As for Maude Von Freitag, her story continued after Blake’s sad exit from sanity.  Mere weeks after she claimed she lay at death’s door, Von Freitag experienced a miraculous recovery at the hands of an occultist colleague (or “sensation-monger spook” as the LA Times’ preferred to describe her). Von Freitag even returned to her lecturing career.  The medium responsible for Von Freitag’s complete restoration to health offered to try her technique on George Blake, but was turned away at the door of the asylum.   

George D. Blake, Esquire, never returned from Highland.  He refused food and medical attention, and died there in November 1906, at the age of 43. 

August 17, 2009 at 6:51 pm Leave a comment

Snake Oil: Mrs. Bridge’s Miracle Cancer Cure


Image courtesy of the LA Times Historical Archive

Mrs. Bridge’s unusually graphic ad for a cancer cure appeared bi-monthly in the LA Times. In 1906 she was prosecuted for practicing without a license, but managed to circumvent the law by joining forces with the licensed physician Dr. J.C Hewitt. This end-run maneuver worked for her until October, 1908, when she was brought up on similar charges in the wake of the death of one of her patients, a pillar of the Pico Heights Methodist Church, Mrs. F. W Vandenburg.  Mrs. Vandenburg suffered from advanced breast cancer, and rather than undergo the surgery her doctor recommended, she opted for an alternative therapy, namely Mrs. Bridge’s miracle cancer cure.  The cure included the application of a common topical treatment for lesions at the time. The ‘healer’ would apply ‘cancer paste’ or carbolic ointment to the external affected areas, a practice that licensed physicians claimed resulted in the cancer retreating deeper within the body to attack internal organs. Mrs. Bridge and other non-licensed healers alleged the carbolic paste drew the cancer poison out of the victim.  Whatever its efficacy, one thing was evident: the treatment caused excruciating pain.  Pain which Mrs. Vandenburg bore weekly, at the cost of $15 per treatment, and then daily in the last three weeks of her life.  During these last house calls Mrs. Bridge administered the cancer cure alone, without the presence of her beard, the properly licensed Dr. Hewitt.  After Mrs. Vandenburg’s death the LA Health Office jumped on the opportunity to prosecute Mrs. Bridge for medical fraud. We can only assume Mrs. Bridge did not fare well in court, as she swiftly moved her offices to the Majestic Building in the 400 block of South Broadway, notably without the accompaniment of Dr. Hewitt. Another clue — her advertisements in subsequent years became much more discreet, eventually shrinking to the size of footnotes, before disappearing altogether after what appeared to be a close-out, everything must go sale of cancer cures in 1913.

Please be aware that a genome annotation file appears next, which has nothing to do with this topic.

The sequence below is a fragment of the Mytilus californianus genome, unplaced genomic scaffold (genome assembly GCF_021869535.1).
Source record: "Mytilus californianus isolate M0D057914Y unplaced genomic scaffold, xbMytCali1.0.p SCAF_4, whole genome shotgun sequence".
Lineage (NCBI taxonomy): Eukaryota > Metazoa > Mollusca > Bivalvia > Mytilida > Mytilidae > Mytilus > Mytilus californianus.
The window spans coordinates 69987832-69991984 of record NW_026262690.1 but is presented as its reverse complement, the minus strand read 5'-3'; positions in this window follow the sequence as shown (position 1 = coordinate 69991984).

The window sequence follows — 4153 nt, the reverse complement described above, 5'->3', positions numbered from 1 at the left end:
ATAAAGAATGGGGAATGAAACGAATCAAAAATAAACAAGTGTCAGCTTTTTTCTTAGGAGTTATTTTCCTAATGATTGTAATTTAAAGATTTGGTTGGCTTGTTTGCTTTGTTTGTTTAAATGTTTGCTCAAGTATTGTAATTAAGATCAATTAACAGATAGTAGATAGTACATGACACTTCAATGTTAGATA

August 7, 2009 at 8:02 pm Leave a comment

This Is My Weapon, This Is My Gun…

 

Before it became home to B-girls in the 1950s, 513 South Main Street was the location of a shooting gallery.  I have never understood what would compel a person to open a business that involved handing a stranger a loaded weapon.   There’s just no way to tell if the person on the firing end of the rifle is depressed or angry until it is too late.

On December 2, 1939 a patron of the shooting gallery used his last quarter to buy six shots. He fired five times at the moving targets before he turned the weapon on himself and fired the remaining slug into his heart. He died at the scene.

It was December 14, 1940 when Duncan Adams, 37, an employee at a local dairy, strode up to the gallery, gave the clerk a quarter,  and started to pick off targets shaped like furry little squirrels. He emptied the rifle, but then reached over and grabbed a .22 caliber target pistol and squeezed the trigger. The gun misfired, but before any of the witnesses could stop the man he frantically pulled the trigger until the sixth chamber clicked into place and discharged a bullet which ripped a hole through his skull. He died four hours later at Georgia Street Receiving Hospital.

The last tale in this grim litany occurred on September 23, 1942. In exchange for the usual quarter, Thomas Nelson, the proprietor of the shooting gallery, handed 22 year old Willie Davis a rifle. Nelson said that Davis had attempted to steal the rifle, so he grabbed another weapon and pursued him down Main Street. Davis claimed that Nelson had tried to fight with him after renting him the rifle and he was just trying to get away. 

In any case the ensuing gunfight sent bystanders fleeing for cover, and tied up traffic along the busy street for at least twenty minutes.  Both Nelson and Davis were seriously wounded. Also wounded in the melee was John Hagen, an innocent bystander, who was seated at the counter of a nearby café. Hagen was shot through the right forearm. 

The B-girls who eventually replaced the rifles at 513 South Main Street could be dangerous when loaded; but perhaps less likely to kill.

 

August 6, 2009 at 11:21 pm Leave a comment